Bold Alligator war game preps US allies for new threats

Troops say the training allows them to build long-lasting relationships

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After a decade spent mostly fighting in deserts and mountain regions, the US military and its allies have been gearing up for future challenges by practising assaults on coastal areas.

A mythical nation is under attack by a belligerent neighbour. The US and its allies are deployed to save Amber from the invading forces of Garnet.

For the teams coming off the amphibious assault ship the USS Kearsarge, the mission was to push the intruding forces out.

In reality they arrived on the beaches and grounds of Camp LeJeune, a sprawling Marine Corps base in North Carolina.

Searching the waterways nearby for Garnet-affiliated "pirates" were US Navy Riverine units, based on small boats often visually associated with the Vietnam War.

The scenario was part of Bold Alligator, an 11-nation training exercise involving upwards of 19,000 troops.

US Marines march to board two board helicopters aboard the USS Wasp during Bold Alligator The US military is beginning the process of changing its force structure to meet new threats

While the scenario may have been a fiction, the reality for all involved is a shifting military focus, as the US and other participating nations are increasingly watchful of coastal areas of the Middle East - in particular Iran - and countries like China and North Korea in the Pacific.

The Bold Alligator exercise involves scenarios of mine warfare, fighting in shallow water and fending off attacks from smaller boats; methods known to be familiar to the Iranian Navy.

Capt Dorian Jones, commander of the USS Kearsarge, was quick to point out other uses for the training, such as responding to the Haiti earthquake two years ago.

"Amphibious operations encompass a number of different operations - humanitarian assistance, disaster relief. Amphibious forces are flexible and capable, and they flex to a variety of missions."

'Back to basics'

Bold Alligator has been under way since the beginning of February, played out across Virginia and North Carolina in what US military officials say is the largest amphibious-focused training mission in over a decade.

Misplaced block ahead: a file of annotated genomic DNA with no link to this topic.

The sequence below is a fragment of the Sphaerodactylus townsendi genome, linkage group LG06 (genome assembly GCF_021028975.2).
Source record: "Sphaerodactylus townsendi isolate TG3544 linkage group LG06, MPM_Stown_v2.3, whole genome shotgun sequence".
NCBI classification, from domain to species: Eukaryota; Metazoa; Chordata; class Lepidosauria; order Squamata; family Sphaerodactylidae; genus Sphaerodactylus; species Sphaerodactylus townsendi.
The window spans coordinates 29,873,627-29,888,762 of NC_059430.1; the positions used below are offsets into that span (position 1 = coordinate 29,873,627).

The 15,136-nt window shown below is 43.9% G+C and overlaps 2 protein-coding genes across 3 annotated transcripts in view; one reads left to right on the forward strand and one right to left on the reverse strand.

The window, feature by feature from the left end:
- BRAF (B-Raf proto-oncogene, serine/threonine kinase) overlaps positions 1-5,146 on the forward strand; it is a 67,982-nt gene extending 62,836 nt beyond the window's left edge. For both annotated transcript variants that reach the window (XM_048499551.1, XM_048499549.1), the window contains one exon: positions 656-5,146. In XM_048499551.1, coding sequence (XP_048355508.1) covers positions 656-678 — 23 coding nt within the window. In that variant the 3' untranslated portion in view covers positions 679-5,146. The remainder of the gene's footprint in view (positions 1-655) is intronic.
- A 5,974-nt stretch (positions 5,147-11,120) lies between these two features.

The outline of the exercise is not far removed from the depiction in films like Saving Private Ryan, or even from the reality of the World War II Normandy beach landings.

Bold Alligator has taken months of planning and is a joint-forces operation between the US Navy and Marine Corps.

Start Quote

This is essentially restoring our amphibious credentials”

End Quote Maj Chris Samuel Royal Marines

Participating in the exercise are 25 ships, including the aircraft carrier USS Enterprise and the lead assault ship USS Wasp.

Troops include sailors and Marines from several "partnership" countries such as the UK, Canada, France, Australia and the Netherlands.

According to Adm John Harvey, commander of US Fleet Forces, the purpose of Bold Alligator is "to get back to basics" in terms of the ship-to-shore method of fighting that the recent missions in Iraq and Afghanistan rarely required.

Speaking in Washington as Bold Alligator was getting under way, he said: "It was really instructive to me when we opened this thing up to our coalition partners, they jumped on it.

"I've got a French big-deck under way out there now, with a lot of French Marines embarked who are taking this exercise with great seriousness.

"Gen Heljik's [a US Marine Corps commander] got a couple hundred Dutch Marines who came over here for this.

"We have 11 nations playing and playing hard, like the Canadian minesweepers, and they're making these decisions to participate at a time when their fiscally-constrained environment is far, far more significant than ours."

Marines watch over a Navy landing craft as it is unloaded during Bold Alligator The US military focus is shifting to coastal areas of the Middle East

From the amphibious assault ship USS Kearsarge, troops from the US, UK and Canada were grouped together and then sent out in LCAC landing crafts and V-22 Osprey - a helicopter-plane hybrid - as one part of the 12-day exercise.

Before flying off on 6 February, the would-be D-Day of the war games, Maj Chris Samuel of the British Royal Marines said: "This is essentially restoring our amphibious credentials and it's a unique opportunity really, to participate in a multinational exercise with our closest allies.

"This is what we're good at," he added.

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